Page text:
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Decanting the perfect drop in techy times

05:18pm October 03 2017

The Australian wine industry is firmly in recovery mode. (Getty Images)

As a fourth generation winemaker, Bruce Tyrrell has lived through many developments that have shaped the industry over the years.

Evolving tastes, new competition and economic down cycles have been just a few.

These days, technological innovation is at the forefront as winemakers seek to leverage efficiencies and gain access to new markets with a growing thirst for Australia’s wine. Like for most industries, the complexities and uncertainties associated with such massive changes can be exhausting.

As Usher Tinkler, a second-generation winemaker, told a recent Westpac and the Future Farmers Network “Verandah Series” event in the Hunter Valley: “You face the same problems as any business: cash flow, staffing, keeping up with product, problems with supply, growing the grapes, getting it bottled and into market quick enough.”

“But when you’re growing the business, you still have to invest a lot of money. And when you’re always putting money in, sometimes the cash isn’t there to run the day-to-day.”

Tyrrell, the legendary patriarch of Tyrrell’s Wines, knows such pressures all too well, saying that keeping on top of the traditional determinants of decanting a perfect drop remain as important as ever in a game as testing as winemaking.

“Even with all the technology, the marketplace is unchanged in that the risk profile is always there,” he said.

“You might lose entire crops or struggle to find workers when you need them. And at the end of the day, the most important date for any bottle of wine is still the day you decide to pick the grapes. If you can get that right, with any luck the rest falls into place.”

As the industry continues to bounce back from a difficult period in the first half of the past decade brought on by the GFC, droughts, more export competition and the appreciation of the Australian dollar, Brett Keeping said the industry had a history of adjusting to change and embracing innovation during hard times.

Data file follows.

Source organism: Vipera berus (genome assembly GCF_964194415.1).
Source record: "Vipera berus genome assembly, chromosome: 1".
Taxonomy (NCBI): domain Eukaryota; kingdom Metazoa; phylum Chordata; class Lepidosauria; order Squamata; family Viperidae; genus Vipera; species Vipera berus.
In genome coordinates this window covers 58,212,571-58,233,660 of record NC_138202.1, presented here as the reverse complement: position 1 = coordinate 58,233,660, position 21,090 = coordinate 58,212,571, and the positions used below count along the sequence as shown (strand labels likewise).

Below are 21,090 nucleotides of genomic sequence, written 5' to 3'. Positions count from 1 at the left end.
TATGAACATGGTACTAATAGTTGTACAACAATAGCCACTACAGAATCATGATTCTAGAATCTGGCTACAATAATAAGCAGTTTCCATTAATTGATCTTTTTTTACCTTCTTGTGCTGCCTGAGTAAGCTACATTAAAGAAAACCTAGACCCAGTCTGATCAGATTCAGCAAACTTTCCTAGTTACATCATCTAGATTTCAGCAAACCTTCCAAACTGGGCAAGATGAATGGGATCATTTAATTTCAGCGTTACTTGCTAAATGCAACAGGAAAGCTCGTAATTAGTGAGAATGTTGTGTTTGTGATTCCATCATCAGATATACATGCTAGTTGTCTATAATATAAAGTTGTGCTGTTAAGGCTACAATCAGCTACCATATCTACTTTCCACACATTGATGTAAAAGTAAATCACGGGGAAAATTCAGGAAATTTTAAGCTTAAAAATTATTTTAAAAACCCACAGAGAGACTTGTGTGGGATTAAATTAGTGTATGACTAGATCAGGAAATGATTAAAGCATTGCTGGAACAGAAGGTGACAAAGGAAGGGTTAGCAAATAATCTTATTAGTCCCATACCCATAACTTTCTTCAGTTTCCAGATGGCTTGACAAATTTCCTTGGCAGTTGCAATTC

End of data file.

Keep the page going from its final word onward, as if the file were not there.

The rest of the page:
“We lived through the boom of the ’90s, an incredible period where there was a lot of money, everyone invested big in technology like soil moisture monitoring, weather stations, you name it. Twenty years ago, this was really ahead of the curve. It was too easy, and we all thought we were very clever,” recalled Keeping, an award-winning viticulturist of the Upper Hunter region and owner-operator of Two Rivers Wines.

“But I believe that real innovation happens when times are tough – and it isn’t always about technology. It’s about how we can do this better, smarter and improve the quality, without spending too much money.

“I think the new wines that are now emerging are so much better during this time of adversity than they were when it was all handed to us on a platter. We’ve come through the tough years and there’s now an exciting bunch of young winemakers, embracing the traditional techniques and doing everything the Hunter Valley is famous for.”

Winemakers, left to right, Brett Keeper, Xanthe Hatcher, Bruce Tyrrell and Usher Tinkler.

The wine industry is firmly in recovery mode.

Australian wine export value increased by 7 per cent to $2.22 billion in 2016 and average value grew by 6 per cent to $2.96 per litre free-on-board (FOB), the highest average value since 2009, according to the Wine Australia Export Report December 2016, released in January.